Brand: Cuesta-Rey
Size: Lonsdale (6 1/4” x 42)
Factory: Tabacalera A. Fuente, Dominican Republic
Wrapper: African Cameroon
Binder: Dominican
Filler: Dominican

If you gaze up at the roof of our factory, El Relo,j or drive on I-4 you will see “Home of Cuesta-Rey Cigars” shining bright.

The brand has a rich history that clings tightly to Tampa and the Newman Family. The brand was started in 1884 when Angel LaMadrid Cuesta opened his first factory in Atlanta. A few years later he was joined in business by Peregrino Rey; Cuesta Rey Cigars were born. In 1893 they followed suit and joined the rest of the premium cigar industry in Tampa, gaining access to Cuban tobacco and skilled workers.

J.C. Newman and his son, Stanford Newman moved to Tampa in 1954 and they became very good friends with Karl Cuesta. After J.C. passed away in 1958, Stanford went on to make his first big business decision without his father: he purchased Cuesta-Rey along with a few other brands such as White Heather and La Unica from Karl Cuesta.

In 1961 the Cuban embargo came and devastated the entire industry in Tampa. Many companies threw in the towel because they did not have access to Cuban tobacco anymore. Stanford went to European tobacco auctions and stumbled across the African Cameroon tobacco. This tobacco proved to be comparable to Cuban tobacco and gave it a run for its money. The Cuesta-Rey #95 was already one of the sizes in the brand’s portfolio before the embargo. It was also the first numbered cigar on the market, named after Chanel #5.

After Stanford learned of Cameroon tobacco, it was decided that the #95 would be the first cigar to use the Cameroon wrapper in the United States. This was a revolution amongst an industry that had been cut off from its prime resource, Cuban tobacco. The Cuesta-Rey #95 saved the handmade, premium cigar industry and became the flagship premium cigar for decades after. They were once made here, but after our partnership with the Arturo Fuente Cigar Company and starting in 1991 every Cuesta-Rey is made at Tabacalera A. Fuente in the Dominican Republic. Cuesta-Rey had great marketing behind it which was part of the reason for its success as an international brand. We even had a Cuesta-Rey Cigar Bar at the Tropicana Field in St. Petersburg until a few years ago. This adaptation is just one of many ways the Newman family has overcome adversity over their 125 years in business.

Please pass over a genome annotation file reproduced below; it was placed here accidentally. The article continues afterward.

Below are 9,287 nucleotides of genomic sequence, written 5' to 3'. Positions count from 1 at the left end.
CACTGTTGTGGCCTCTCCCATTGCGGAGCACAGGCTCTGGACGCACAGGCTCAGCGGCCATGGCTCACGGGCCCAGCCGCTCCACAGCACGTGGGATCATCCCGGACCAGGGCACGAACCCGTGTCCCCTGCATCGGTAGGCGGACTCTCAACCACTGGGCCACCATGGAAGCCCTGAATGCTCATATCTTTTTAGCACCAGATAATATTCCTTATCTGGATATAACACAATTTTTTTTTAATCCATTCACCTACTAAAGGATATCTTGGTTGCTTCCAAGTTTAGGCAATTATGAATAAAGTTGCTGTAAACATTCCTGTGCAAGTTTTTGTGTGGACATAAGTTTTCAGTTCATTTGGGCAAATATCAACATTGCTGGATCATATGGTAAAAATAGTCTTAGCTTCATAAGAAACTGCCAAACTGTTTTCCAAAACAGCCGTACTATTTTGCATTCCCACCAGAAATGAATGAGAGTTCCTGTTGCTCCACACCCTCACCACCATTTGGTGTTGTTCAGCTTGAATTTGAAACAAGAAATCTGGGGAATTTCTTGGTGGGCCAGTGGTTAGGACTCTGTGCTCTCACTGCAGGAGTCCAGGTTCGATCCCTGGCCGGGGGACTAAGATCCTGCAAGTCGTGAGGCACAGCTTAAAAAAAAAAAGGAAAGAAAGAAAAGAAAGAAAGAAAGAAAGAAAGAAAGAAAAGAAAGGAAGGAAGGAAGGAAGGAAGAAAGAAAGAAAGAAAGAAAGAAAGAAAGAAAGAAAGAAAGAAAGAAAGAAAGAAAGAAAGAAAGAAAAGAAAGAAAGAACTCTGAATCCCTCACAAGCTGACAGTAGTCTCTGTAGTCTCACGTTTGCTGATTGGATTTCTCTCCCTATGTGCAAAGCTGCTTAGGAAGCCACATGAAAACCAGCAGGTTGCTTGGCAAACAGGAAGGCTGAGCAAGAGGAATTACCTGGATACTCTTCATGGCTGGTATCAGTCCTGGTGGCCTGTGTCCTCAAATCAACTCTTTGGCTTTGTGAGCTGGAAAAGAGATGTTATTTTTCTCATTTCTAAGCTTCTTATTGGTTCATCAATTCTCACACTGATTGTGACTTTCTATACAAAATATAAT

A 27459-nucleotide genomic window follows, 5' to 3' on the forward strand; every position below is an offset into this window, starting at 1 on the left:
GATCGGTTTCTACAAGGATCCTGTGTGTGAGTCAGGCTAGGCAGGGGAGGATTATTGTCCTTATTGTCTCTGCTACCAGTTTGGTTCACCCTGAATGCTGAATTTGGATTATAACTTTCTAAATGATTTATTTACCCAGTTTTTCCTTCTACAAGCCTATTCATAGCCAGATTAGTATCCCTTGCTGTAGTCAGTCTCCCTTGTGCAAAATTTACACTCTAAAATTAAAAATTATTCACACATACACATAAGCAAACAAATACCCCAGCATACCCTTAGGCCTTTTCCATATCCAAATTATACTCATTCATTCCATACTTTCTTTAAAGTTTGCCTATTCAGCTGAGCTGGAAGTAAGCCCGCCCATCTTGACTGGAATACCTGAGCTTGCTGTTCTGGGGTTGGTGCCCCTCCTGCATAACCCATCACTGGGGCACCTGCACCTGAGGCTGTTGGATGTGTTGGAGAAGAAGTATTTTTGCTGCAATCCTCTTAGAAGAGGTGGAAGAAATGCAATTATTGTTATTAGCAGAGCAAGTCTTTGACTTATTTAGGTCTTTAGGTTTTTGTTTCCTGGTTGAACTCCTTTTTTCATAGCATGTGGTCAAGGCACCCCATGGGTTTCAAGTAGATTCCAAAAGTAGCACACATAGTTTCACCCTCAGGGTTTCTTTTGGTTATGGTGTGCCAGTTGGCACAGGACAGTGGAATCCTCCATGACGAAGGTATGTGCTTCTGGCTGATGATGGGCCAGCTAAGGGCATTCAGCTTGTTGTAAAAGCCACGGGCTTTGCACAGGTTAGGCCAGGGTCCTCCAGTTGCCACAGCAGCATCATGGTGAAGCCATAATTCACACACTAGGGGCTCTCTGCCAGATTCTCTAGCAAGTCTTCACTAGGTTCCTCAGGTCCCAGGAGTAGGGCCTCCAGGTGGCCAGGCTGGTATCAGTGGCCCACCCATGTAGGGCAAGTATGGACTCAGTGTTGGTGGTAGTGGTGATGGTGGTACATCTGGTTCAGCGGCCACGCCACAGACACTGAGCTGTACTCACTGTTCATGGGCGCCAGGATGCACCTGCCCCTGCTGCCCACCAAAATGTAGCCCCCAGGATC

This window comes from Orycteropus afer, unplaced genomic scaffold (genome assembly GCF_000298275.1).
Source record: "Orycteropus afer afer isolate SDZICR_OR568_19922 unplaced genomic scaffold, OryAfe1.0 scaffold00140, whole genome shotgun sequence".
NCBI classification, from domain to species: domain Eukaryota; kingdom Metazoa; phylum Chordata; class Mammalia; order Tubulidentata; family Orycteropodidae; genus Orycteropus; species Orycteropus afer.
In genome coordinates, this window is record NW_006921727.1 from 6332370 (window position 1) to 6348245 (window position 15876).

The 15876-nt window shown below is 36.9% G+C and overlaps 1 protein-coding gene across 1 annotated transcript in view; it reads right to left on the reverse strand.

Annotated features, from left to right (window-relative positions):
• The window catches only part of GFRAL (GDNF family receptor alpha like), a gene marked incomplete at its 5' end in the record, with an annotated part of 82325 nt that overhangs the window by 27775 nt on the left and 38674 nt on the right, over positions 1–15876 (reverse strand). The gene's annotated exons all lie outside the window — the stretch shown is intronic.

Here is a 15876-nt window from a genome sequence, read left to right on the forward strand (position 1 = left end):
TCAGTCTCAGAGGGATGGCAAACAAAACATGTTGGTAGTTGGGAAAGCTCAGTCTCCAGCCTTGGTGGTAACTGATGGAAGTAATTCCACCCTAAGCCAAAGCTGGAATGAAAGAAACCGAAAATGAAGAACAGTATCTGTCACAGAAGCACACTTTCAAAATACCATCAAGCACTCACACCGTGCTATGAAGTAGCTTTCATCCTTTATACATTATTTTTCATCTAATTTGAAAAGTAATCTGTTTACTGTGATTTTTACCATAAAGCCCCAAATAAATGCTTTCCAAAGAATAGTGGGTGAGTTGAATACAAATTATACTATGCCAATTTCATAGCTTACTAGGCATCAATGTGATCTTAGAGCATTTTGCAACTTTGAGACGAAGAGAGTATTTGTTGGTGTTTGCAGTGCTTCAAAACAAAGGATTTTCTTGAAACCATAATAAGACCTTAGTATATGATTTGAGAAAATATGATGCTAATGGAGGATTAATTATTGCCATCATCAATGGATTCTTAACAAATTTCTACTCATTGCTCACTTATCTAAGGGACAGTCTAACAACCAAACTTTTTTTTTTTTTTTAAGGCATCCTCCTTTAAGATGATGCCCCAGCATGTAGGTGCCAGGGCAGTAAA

Now, let’s get into the cigar.


cuestarey cigar in brick unlit


When I look at the cigar the first thing that jumps out at me is the band. It has a clean, simple, vintage look that somehow still works in today’s day and age. Gold and red form the design while a white outline holds everything together. It reminds me of the original Diamond Crown bands. The size is worth noting. You do not see too many true Lonsdale vitolas on the market anymore. It is a size that used to be very popular but with the consumer preference shifting towards larger cigars, it slowly faded away.

After removing the cellophane, I can notice some subtle, smooth veins. There is a good bit of teeth on the wrapper with a decent amount of oils. Overall, the wrapper is a light brown but I can pick up on a faint reddish tint. The wrapper is very uniform and presentable, no imperfections whatsoever. The cigar is firm, with just a little bit of give. I cut it twice with cigar scissors and made a sort of shallow straight cut.


Upon tasting the wrapper I am greeted with a sweet coffee bean flavor with nutty undertones. There is no denying that this is a Cameroon, it carries the characteristics of that tobacco and executes it well. The foot smells a bit like sweet, damp hay.  After pulling some cold air through the cigar I pick up some cedar and brighter spices, like coriander. Every smell and taste on the pre light is very crisp. I get the feeling that this is going to be a smooth and flavorful experience. Maybe it is just my preference, but it is worth noting that this size feels great in the hand. It is best described as comfortable and elegant.

When I grab the torch and toast the foot, there is a nice bouquet of flavor. Sweet earth and coffee with a hint of wood catches my attention. The cigar doesn’t require much ignition due to the 42-ring gauge.

After a few mild puffs it is lit and has a good smoke output.



The draw is on the tighter side which works well due to the size. The first flavors I decipher are nuts, cedar, coffee, and bright spices. There is a slight hint of sweetness on the finish that compliments the coffee and earthy flavors. I found the flavor to be medium and intensity to be medium. The retrohale has a little bite but nothing that will make you sneeze. While the smoke has a thick texture there is a leathery feel. If you double puff this cigar you can increase the heat along with the intensity. For half of the first third, I smoke the cigar hotter to get the bite. For the second half, I smoke it slower and at a cooler temp to bring out the pleasant bouquet. I recommend both depending on your palette. The ash is uniform for Cameroon tobacco. A stiff, white ash lingers with noticeable teeth. The burn is very even with no touch ups required. The Cuesta-Rey #95 has a very appealing first third with varying complexity depending on how you smoke.